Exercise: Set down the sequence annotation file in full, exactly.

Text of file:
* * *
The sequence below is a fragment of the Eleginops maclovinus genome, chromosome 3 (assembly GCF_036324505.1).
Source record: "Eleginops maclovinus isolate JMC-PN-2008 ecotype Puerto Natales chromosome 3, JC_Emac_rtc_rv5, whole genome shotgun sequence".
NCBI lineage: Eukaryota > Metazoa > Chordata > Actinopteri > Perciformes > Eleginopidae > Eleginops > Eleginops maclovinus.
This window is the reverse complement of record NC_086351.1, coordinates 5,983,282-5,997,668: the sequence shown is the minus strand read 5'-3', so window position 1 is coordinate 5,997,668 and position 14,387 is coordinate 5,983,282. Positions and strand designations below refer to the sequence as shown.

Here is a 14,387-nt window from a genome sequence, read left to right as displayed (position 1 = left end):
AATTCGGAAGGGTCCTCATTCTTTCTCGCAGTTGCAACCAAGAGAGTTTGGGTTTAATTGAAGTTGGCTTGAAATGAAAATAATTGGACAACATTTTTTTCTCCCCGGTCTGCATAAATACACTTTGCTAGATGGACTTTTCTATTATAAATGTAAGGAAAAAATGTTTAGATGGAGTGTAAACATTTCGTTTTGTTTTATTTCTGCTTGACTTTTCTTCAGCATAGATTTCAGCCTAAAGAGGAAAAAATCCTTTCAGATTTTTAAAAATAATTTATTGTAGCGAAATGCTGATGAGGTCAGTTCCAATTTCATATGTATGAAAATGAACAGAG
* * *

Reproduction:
The sequence below is a fragment of the Eleginops maclovinus genome, chromosome 3 (assembly GCF_036324505.1).
Source record: "Eleginops maclovinus isolate JMC-PN-2008 ecotype Puerto Natales chromosome 3, JC_Emac_rtc_rv5, whole genome shotgun sequence".
NCBI lineage: Eukaryota > Metazoa > Chordata > Actinopteri > Perciformes > Eleginopidae > Eleginops > Eleginops maclovinus.
This window is the reverse complement of record NC_086351.1, coordinates 5,983,282-5,997,668: the sequence shown is the minus strand read 5'-3', so window position 1 is coordinate 5,997,668 and position 14,387 is coordinate 5,983,282. Positions and strand designations below refer to the sequence as shown.

Here is a 14,387-nt window from a genome sequence, read left to right as displayed (position 1 = left end):
AATTCGGAAGGGTCCTCATTCTTTCTCGCAGTTGCAACCAAGAGAGTTTGGGTTTAATTGAAGTTGGCTTGAAATGAAAATAATTGGACAACATTTTTTTCTCCCCGGTCTGCATAAATACACTTTGCTAGATGGACTTTTCTATTATAAATGTAAGGAAAAAATGTTTAGATGGAGTGTAAACATTTCGTTTTGTTTTATTTCTGCTTGACTTTTCTTCAGCATAGATTTCAGCCTAAAGAGGAAAAAATCCTTTCAGATTTTTAAAAATAATTTATTGTAGCGAAATGCTGATGAGGTCAGTTCCAATTTCATATGTATGAAAATGAACAGAG